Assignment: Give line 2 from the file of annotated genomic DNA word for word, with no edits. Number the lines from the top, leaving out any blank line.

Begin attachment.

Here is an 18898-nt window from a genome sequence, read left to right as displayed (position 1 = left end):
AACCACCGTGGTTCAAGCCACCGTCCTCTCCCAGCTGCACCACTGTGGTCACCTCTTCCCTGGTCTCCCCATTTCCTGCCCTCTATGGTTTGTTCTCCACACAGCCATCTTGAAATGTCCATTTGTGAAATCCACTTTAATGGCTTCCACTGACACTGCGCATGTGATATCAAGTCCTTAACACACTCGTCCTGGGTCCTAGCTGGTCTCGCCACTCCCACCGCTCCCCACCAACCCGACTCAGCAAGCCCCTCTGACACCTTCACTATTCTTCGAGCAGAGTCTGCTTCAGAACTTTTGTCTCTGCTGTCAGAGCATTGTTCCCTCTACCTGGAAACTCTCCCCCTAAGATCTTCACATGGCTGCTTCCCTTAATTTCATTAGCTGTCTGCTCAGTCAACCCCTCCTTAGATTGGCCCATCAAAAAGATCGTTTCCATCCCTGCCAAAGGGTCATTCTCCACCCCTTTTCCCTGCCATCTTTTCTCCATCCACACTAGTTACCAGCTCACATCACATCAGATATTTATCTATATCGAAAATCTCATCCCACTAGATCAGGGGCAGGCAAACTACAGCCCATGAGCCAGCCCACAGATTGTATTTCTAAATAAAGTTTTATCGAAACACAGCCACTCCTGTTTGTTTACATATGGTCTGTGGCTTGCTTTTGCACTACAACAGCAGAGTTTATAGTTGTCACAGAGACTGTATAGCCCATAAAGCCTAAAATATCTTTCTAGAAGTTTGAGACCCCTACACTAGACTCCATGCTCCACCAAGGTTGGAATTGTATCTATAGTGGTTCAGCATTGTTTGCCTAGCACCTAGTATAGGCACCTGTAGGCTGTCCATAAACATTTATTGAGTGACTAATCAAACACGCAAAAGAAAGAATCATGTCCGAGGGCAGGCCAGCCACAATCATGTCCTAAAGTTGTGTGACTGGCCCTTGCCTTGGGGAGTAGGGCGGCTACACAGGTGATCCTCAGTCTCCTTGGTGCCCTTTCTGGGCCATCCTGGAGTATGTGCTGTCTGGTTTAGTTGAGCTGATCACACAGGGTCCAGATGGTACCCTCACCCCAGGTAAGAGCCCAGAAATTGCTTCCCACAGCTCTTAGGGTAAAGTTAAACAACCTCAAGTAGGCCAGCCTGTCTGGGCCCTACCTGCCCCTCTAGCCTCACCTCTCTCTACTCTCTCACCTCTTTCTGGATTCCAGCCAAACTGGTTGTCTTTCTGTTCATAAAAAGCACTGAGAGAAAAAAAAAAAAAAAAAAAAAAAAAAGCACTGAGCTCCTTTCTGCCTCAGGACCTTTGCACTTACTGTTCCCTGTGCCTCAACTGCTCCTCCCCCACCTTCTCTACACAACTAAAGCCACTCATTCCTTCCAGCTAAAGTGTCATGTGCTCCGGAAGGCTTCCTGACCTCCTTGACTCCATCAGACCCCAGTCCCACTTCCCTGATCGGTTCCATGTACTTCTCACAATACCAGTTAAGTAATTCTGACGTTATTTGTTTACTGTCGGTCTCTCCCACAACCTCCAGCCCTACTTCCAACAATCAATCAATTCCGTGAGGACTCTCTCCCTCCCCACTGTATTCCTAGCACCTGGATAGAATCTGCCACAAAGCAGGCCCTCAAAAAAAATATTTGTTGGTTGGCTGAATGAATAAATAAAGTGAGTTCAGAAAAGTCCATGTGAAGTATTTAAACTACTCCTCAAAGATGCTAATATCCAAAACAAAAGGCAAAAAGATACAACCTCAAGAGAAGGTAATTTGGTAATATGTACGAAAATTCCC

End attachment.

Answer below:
AACCACCGTGGTTCAAGCCACCGTCCTCTCCCAGCTGCACCACTGTGGTCACCTCTTCCCTGGTCTCCCCATTTCCTGCCCTCTATGGTTTGTTCTCCACACAGCCATCTTGAAATGTCCATTTGTGAAATCCACTTTAATGGCTTCCACTGACACTGCGCATGTGATATCAAGTCCTTAACACACTCGTCCTGGGTCCTAGCTGGTCTCGCCACTCCCACCGCTCCCCACCAACCCGACTCAGCAAGCCCCTCTGACACCTTCACTATTCTTCGAGCAGAGTCTGCTTCAGAACTTTTGTCTCTGCTGTCAGAGCATTGTTCCCTCTACCTGGAAACTCTCCCCCTAAGATCTTCACATGGCTGCTTCCCTTAATTTCATTAGCTGTCTGCTCAGTCAACCCCTCCTTAGATTGGCCCATCAAAAAGATCGTTTCCATCCCTGCCAAAGGGTCATTCTCCACCCCTTTTCCCTGCCATCTTTTCTCCATCCACACTAGTTACCAGCTCACATCACATCAGATATTTATCTATATCGAAAATCTCATCCCACTAGATCAGGGGCAGGCAAACTACAGCCCATGAGCCAGCCCACAGATTGTATTTCTAAATAAAGTTTTATCGAAACACAGCCACTCCTGTTTGTTTACATATGGTCTGTGGCTTGCTTTTGCACTACAACAGCAGAGTTTATAGTTGTCACAGAGACTGTATAGCCCATAAAGCCTAAAATATCTTTCTAGAAGTTTGAGACCCCTACACTAGACTCCATGCTCCACCAAGGTTGGAATTGTATCTATAGTGGTTCAGCATTGTTTGCCTAGCACCTAGTATAGGCACCTGTAGGCTGTCCATAAACATTTATTGAGTGACTAATCAAACACGCAAAAGAAAGAATCATGTCCGAGGGCAGGCCAGCCACAATCATGTCCTAAAGTTGTGTGACTGGCCCTTGCCTTGGGGAGTAGGGCGGCTACACAGGTGATCCTCAGTCTCCTTGGTGCCCTTTCTGGGCCATCCTGGAGTATGTGCTGTCTGGTTTAGTTGAGCTGATCACACAGGGTCCAGATGGTACCCTCACCCCAGGTAAGAGCCCAGAAATTGCTTCCCACAGCTCTTAGGGTAAAGTTAAACAACCTCAAGTAGGCCAGCCTGTCTGGGCCCTACCTGCCCCTCTAGCCTCACCTCTCTCTACTCTCTCACCTCTTTCTGGATTCCAGCCAAACTGGTTGTCTTTCTGTTCATAAAAAGCACTGAGAGAAAAAAAAAAAAAAAAAAAAAAAAAAGCACTGAGCTCCTTTCTGCCTCAGGACCTTTGCACTTACTGTTCCCTGTGCCTCAACTGCTCCTCCCCCACCTTCTCTACACAACTAAAGCCACTCATTCCTTCCAGCTAAAGTGTCATGTGCTCCGGAAGGCTTCCTGACCTCCTTGACTCCATCAGACCCCAGTCCCACTTCCCTGATCGGTTCCATGTACTTCTCACAATACCAGTTAAGTAATTCTGACGTTATTTGTTTACTGTCGGTCTCTCCCACAACCTCCAGCCCTACTTCCAACAATCAATCAATTCCGTGAGGACTCTCTCCCTCCCCACTGTATTCCTAGCACCTGGATAGAATCTGCCACAAAGCAGGCCCTCAAAAAAAATATTTGTTGGTTGGCTGAATGAATAAATAAAGTGAGTTCAGAAAAGTCCATGTGAAGTATTTAAACTACTCCTCAAAGATGCTAATATCCAAAACAAAAGGCAAAAAGATACAACCTCAAGAGAAGGTAATTTGGTAATATGTACGAAAATTCCC